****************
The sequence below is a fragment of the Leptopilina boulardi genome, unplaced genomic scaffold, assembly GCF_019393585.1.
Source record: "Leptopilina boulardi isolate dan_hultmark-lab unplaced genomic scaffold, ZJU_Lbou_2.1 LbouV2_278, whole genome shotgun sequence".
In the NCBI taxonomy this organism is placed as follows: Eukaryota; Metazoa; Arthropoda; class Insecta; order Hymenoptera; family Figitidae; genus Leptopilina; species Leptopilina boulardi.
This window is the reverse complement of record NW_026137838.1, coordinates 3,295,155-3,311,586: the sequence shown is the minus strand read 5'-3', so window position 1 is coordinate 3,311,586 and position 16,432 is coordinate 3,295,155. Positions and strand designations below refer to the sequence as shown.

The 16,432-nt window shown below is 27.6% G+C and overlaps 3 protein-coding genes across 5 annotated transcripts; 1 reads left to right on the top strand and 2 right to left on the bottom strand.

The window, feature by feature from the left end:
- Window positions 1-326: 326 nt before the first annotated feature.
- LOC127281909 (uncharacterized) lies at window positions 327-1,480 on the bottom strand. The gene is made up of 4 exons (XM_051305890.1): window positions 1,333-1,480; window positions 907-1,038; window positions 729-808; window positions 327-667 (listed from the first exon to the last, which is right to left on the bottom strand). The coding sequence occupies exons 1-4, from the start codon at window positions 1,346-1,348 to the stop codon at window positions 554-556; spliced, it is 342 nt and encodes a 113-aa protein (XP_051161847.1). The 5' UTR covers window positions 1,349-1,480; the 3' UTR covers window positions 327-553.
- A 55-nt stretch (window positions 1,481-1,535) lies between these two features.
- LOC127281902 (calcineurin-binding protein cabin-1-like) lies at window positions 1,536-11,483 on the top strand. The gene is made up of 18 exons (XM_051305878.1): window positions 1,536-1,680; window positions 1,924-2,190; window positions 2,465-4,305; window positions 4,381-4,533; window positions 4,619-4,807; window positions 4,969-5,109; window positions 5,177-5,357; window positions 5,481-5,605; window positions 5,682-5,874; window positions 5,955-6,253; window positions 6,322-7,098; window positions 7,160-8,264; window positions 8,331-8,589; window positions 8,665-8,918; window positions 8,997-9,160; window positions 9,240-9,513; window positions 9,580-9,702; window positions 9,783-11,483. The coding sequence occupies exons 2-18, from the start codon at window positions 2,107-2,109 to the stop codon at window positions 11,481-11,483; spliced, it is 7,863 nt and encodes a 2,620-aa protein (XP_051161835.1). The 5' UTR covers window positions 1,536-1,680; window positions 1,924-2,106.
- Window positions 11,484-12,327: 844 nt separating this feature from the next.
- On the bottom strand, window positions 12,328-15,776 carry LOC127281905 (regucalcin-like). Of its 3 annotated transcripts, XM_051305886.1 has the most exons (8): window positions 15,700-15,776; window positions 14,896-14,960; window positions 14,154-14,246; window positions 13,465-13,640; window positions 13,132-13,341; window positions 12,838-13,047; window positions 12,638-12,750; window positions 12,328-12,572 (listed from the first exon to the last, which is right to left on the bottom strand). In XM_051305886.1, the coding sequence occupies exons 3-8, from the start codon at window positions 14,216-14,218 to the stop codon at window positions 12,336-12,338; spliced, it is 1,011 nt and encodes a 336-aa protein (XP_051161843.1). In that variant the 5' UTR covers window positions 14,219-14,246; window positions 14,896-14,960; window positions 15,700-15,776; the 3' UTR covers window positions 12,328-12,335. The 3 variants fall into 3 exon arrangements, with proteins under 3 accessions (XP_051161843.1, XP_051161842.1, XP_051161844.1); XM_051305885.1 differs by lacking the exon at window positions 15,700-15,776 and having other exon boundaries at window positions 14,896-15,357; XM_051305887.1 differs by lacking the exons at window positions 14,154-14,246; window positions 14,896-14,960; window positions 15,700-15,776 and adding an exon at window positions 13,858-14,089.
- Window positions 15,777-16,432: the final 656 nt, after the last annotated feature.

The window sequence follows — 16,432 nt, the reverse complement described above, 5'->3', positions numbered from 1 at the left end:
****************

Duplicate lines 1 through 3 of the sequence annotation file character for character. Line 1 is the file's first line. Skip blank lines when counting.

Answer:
The sequence below is a fragment of the Leptopilina boulardi genome, unplaced genomic scaffold, assembly GCF_019393585.1.
Source record: "Leptopilina boulardi isolate dan_hultmark-lab unplaced genomic scaffold, ZJU_Lbou_2.1 LbouV2_278, whole genome shotgun sequence".
In the NCBI taxonomy this organism is placed as follows: Eukaryota; Metazoa; Arthropoda; class Insecta; order Hymenoptera; family Figitidae; genus Leptopilina; species Leptopilina boulardi.